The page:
Consumers with Ford Explorer SUVs should be aware that the automaker just announced a recall of about 775,000 of the vehicles. Ford said the SUVs have a steering issue that has been tied to six injuries.
The flaw lies in the cross-axis ball joint in the steering wheel, according to the company. Ford said the part could seize, resulting in a dramatic loss of steering control.
“Affected vehicles may experience rear driveline disconnection,” Ford said. “Customers may experience vibration and/or shaking while driving at highway speeds, and/or shuddering upon acceleration. In the event of a disconnected driveshaft, customers may experience loss of motive power while driving or loss of transmission park function if the parking brake is not applied, increasing the risk of a crash.”
Model years 2013-2017 are affected by the recall. Owners will receive a notification about the recall in late August and will be eligible to get their vehicle fixed. Ford said dealers will examine cross-axis ball joints and replace them if needed.
Spray sunscreens contaminated with benzene
Johnson & Johnson announced this week that five of its six aerosol sunscreens were found to be contaminated with benzene -- a known carcinogen.
The company said internal tests found “low levels” of the chemical in most of its Neutrogena and Aveeno aerosol sunscreens. Consumers have been advised to stop using the products and discard them appropriately. Johnson & Johnson said “use of these products would not be expected to cause adverse health consequences" but that it voluntarily decided to recall them "out of an abundance of caution.”
The spray sunscreens affected by the recall are Neutrogena Beach Defense, Neutrogena Cool Dry Sport, Neutrogena Invisible Daily, Neutrogena Ultra Sheer and Aveeno Protect + Refresh. All can sizes and levels of sun protection factor (SPF) are involved in the recall.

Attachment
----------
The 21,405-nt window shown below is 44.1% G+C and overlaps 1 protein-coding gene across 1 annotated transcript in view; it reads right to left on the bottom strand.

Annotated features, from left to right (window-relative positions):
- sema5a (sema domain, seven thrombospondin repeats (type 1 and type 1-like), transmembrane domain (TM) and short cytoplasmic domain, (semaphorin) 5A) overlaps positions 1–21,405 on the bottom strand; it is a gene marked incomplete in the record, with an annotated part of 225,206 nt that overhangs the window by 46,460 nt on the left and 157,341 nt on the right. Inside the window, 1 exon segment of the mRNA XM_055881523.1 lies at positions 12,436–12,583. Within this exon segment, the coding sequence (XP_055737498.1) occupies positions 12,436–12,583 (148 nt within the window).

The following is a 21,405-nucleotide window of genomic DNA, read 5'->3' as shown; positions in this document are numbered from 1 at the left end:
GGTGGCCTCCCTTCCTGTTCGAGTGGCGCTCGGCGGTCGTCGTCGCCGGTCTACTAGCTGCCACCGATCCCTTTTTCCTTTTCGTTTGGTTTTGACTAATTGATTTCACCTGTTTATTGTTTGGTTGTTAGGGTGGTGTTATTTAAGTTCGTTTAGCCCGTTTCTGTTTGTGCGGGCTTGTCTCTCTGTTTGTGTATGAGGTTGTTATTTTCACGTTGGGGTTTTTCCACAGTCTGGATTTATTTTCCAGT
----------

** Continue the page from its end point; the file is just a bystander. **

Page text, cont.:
CPSC sues Amazon over unsafe products
The U.S. Consumer Product Safety Commission (CPSC) announced this week that it is suing Amazon in an effort to get the company to accept responsibility for recalling potentially hazardous products sold on its site.
The CPSC said Amazon’s independent sellers have introduced a number of allegedly defective items to the online marketplace. Specifically, the suit says Amazon sells 24,000 carbon monoxide detectors that fail to alarm, numerous children’s sleepwear garments that are reportedly in violation of the flammable fabric safety standard, and nearly 400,000 hair dryers that pose a threat of shock and electrocution.
The government contends that it’s Amazon's responsibility to recall products that pose a risk of injury or death to consumers.
“Today’s vote to file an administrative complaint against Amazon was a huge step forward for this small agency,” said Acting Chairman Robert Adler. “But it’s a huge step across a vast desert—we must grapple with how to deal with these massive third-party platforms more efficiently, and how best to protect the American consumers who rely on them.”
Tyson updates chicken recall
Last week, consumers were asked not to eat certain ready-to-eat chicken products from Tyson Foods due to potential listeria contamination.
The recall affected nearly 9 million pounds of chicken products produced between December 26, 2020, and April 13, 2021. The company said the recalled products would have an establishment number that reads “P-7089” on the product bag or inside the USDA mark of inspection.
This week, Tyson updated its recall to note that the products involved in the recall were used in additional products produced by other retailers and establishments. Some of the ready-to-eat chicken products have a different establishment number on the label due to further processing, and some may have been served from the deli counter in retail stores.
Consumers with questions are advised to contact Tyson Foods customer relations at (855) 382-3101.